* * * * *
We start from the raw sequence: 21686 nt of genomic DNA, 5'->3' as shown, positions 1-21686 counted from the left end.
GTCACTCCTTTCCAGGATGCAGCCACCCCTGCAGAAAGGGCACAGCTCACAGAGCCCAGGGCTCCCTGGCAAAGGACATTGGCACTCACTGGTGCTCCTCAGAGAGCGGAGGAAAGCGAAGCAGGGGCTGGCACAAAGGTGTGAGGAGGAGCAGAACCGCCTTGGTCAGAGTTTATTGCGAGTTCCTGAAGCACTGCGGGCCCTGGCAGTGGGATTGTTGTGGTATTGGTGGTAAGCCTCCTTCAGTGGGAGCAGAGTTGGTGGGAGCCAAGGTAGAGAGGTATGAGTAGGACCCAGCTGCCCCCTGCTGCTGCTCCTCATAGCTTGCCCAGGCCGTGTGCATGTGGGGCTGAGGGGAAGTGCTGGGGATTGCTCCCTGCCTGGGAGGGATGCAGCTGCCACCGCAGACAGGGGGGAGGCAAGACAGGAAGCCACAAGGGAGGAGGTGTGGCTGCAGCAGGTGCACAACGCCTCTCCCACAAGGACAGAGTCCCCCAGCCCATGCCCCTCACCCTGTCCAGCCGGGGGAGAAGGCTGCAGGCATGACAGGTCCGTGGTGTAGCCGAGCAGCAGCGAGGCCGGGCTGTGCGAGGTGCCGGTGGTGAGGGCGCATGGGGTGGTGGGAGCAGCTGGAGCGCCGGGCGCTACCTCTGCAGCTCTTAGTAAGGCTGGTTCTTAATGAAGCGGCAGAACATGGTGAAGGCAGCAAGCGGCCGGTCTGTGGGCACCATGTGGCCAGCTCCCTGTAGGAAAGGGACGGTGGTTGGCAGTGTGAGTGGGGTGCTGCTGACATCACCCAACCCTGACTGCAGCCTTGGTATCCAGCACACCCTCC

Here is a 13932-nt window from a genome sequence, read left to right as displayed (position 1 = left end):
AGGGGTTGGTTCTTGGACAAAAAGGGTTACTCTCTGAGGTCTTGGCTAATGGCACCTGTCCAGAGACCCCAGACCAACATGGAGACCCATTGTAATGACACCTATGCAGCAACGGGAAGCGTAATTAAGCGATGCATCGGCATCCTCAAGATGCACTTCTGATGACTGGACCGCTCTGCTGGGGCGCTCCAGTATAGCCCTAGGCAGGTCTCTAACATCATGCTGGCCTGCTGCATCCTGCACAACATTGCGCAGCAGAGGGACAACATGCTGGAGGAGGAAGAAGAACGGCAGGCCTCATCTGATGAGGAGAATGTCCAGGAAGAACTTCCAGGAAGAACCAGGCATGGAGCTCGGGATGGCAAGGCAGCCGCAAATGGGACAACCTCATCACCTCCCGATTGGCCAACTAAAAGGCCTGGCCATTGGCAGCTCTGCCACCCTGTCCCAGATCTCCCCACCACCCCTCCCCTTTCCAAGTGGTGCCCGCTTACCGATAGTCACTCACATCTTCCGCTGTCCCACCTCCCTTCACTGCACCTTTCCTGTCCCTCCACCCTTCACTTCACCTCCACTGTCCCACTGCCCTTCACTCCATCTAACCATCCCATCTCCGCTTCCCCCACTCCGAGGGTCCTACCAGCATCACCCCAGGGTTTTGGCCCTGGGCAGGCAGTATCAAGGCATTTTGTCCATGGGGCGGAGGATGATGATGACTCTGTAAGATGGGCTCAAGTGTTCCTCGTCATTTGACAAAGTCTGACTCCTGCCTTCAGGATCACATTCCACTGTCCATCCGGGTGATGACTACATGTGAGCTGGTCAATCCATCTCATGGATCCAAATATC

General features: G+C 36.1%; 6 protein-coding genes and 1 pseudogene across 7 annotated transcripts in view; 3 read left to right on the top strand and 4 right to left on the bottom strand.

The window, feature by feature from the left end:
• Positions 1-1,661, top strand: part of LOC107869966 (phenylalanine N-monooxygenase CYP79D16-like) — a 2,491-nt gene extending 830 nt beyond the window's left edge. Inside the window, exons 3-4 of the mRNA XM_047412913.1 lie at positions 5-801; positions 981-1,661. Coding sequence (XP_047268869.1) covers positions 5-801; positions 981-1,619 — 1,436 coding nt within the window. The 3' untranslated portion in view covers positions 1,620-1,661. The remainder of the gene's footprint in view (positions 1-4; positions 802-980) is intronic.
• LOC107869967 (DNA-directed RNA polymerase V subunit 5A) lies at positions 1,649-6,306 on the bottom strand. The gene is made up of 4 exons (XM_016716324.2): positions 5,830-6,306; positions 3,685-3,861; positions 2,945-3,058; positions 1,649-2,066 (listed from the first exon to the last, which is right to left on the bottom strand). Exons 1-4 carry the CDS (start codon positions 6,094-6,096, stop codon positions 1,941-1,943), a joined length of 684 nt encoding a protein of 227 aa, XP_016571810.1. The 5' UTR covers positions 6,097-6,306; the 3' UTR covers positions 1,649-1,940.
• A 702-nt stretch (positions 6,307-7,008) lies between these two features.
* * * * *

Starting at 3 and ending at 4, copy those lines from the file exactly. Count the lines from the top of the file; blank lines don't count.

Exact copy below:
Here is a 13932-nt window from a genome sequence, read left to right as displayed (position 1 = left end):
AGGGGTTGGTTCTTGGACAAAAAGGGTTACTCTCTGAGGTCTTGGCTAATGGCACCTGTCCAGAGACCCCAGACCAACATGGAGACCCATTGTAATGACACCTATGCAGCAACGGGAAGCGTAATTAAGCGATGCATCGGCATCCTCAAGATGCACTTCTGATGACTGGACCGCTCTGCTGGGGCGCTCCAGTATAGCCCTAGGCAGGTCTCTAACATCATGCTGGCCTGCTGCATCCTGCACAACATTGCGCAGCAGAGGGACAACATGCTGGAGGAGGAAGAAGAACGGCAGGCCTCATCTGATGAGGAGAATGTCCAGGAAGAACTTCCAGGAAGAACCAGGCATGGAGCTCGGGATGGCAAGGCAGCCGCAAATGGGACAACCTCATCACCTCCCGATTGGCCAACTAAAAGGCCTGGCCATTGGCAGCTCTGCCACCCTGTCCCAGATCTCCCCACCACCCCTCCCCTTTCCAAGTGGTGCCCGCTTACCGATAGTCACTCACATCTTCCGCTGTCCCACCTCCCTTCACTGCACCTTTCCTGTCCCTCCACCCTTCACTTCACCTCCACTGTCCCACTGCCCTTCACTCCATCTAACCATCCCATCTCCGCTTCCCCCACTCCGAGGGTCCTACCAGCATCACCCCAGGGTTTTGGCCCTGGGCAGGCAGTATCAAGGCATTTTGTCCATGGGGCGGAGGATGATGATGACTCTGTAAGATGGGCTCAAGTGTTCCTCGTCATTTGACAAAGTCTGACTCCTGCCTTCAGGATCACATTCCACTGTCCATCCGGGTGATGACTACATGTGAGCTGGTCAATCCATCTCATGGATCCAAATATC